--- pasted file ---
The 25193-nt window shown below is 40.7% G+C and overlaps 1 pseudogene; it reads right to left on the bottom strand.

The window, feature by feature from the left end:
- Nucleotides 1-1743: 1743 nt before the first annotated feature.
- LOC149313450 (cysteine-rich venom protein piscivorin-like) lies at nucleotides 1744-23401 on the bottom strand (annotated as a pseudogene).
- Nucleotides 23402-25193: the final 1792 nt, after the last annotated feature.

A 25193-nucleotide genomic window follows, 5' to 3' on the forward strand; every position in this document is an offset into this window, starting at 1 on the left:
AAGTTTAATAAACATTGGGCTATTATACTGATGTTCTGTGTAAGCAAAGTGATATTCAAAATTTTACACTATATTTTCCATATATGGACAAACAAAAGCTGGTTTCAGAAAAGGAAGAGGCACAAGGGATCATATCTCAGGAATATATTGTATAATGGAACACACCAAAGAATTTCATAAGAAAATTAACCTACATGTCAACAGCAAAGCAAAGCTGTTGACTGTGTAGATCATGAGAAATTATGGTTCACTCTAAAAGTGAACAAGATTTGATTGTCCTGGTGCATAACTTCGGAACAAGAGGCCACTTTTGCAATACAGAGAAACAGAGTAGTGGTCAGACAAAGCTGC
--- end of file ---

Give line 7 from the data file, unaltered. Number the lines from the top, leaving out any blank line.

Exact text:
AAGTTTAATAAACATTGGGCTATTATACTGATGTTCTGTGTAAGCAAAGTGATATTCAAAATTTTACACTATATTTTCCATATATGGACAAACAAAAGCTGGTTTCAGAAAAGGAAGAGGCACAAGGGATCATATCTCAGGAATATATTGTATAATGGAACACACCAAAGAATTTCATAAGAAAATTAACCTACATGTCAACAGCAAAGCAAAGCTGTTGACTGTGTAGATCATGAGAAATTATGGTTCACTCTAAAAGTGAACAAGATTTGATTGTCCTGGTGCATAACTTCGGAACAAGAGGCCACTTTTGCAATACAGAGAAACAGAGTAGTGGTCAGACAAAGCTGC